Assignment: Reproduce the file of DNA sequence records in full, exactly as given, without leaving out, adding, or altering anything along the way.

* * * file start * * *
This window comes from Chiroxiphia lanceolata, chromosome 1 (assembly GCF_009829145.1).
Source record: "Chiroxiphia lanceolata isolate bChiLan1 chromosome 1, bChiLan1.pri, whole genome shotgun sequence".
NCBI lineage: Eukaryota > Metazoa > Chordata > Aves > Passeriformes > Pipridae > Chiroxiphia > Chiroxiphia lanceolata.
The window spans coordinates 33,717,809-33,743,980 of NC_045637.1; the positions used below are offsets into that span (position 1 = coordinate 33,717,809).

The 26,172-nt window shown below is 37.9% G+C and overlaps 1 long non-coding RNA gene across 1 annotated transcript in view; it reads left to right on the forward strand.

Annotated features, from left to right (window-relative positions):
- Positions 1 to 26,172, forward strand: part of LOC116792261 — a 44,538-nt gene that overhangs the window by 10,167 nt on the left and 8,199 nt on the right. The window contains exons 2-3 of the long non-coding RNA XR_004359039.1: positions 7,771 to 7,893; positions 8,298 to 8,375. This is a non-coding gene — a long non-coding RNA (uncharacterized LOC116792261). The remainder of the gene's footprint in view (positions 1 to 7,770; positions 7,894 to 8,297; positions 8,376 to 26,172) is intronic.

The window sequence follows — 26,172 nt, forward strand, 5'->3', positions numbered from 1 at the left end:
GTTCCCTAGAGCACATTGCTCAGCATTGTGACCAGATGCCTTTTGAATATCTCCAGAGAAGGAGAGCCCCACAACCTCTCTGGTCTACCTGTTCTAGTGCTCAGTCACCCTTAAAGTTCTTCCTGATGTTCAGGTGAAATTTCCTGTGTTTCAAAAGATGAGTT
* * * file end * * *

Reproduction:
This window comes from Chiroxiphia lanceolata, chromosome 1 (assembly GCF_009829145.1).
Source record: "Chiroxiphia lanceolata isolate bChiLan1 chromosome 1, bChiLan1.pri, whole genome shotgun sequence".
NCBI lineage: Eukaryota > Metazoa > Chordata > Aves > Passeriformes > Pipridae > Chiroxiphia > Chiroxiphia lanceolata.
The window spans coordinates 33,717,809-33,743,980 of NC_045637.1; the positions used below are offsets into that span (position 1 = coordinate 33,717,809).

The 26,172-nt window shown below is 37.9% G+C and overlaps 1 long non-coding RNA gene across 1 annotated transcript in view; it reads left to right on the forward strand.

Annotated features, from left to right (window-relative positions):
- Positions 1 to 26,172, forward strand: part of LOC116792261 — a 44,538-nt gene that overhangs the window by 10,167 nt on the left and 8,199 nt on the right. The window contains exons 2-3 of the long non-coding RNA XR_004359039.1: positions 7,771 to 7,893; positions 8,298 to 8,375. This is a non-coding gene — a long non-coding RNA (uncharacterized LOC116792261). The remainder of the gene's footprint in view (positions 1 to 7,770; positions 7,894 to 8,297; positions 8,376 to 26,172) is intronic.

The window sequence follows — 26,172 nt, forward strand, 5'->3', positions numbered from 1 at the left end:
GTTCCCTAGAGCACATTGCTCAGCATTGTGACCAGATGCCTTTTGAATATCTCCAGAGAAGGAGAGCCCCACAACCTCTCTGGTCTACCTGTTCTAGTGCTCAGTCACCCTTAAAGTTCTTCCTGATGTTCAGGTGAAATTTCCTGTGTTTCAAAAGATGAGTT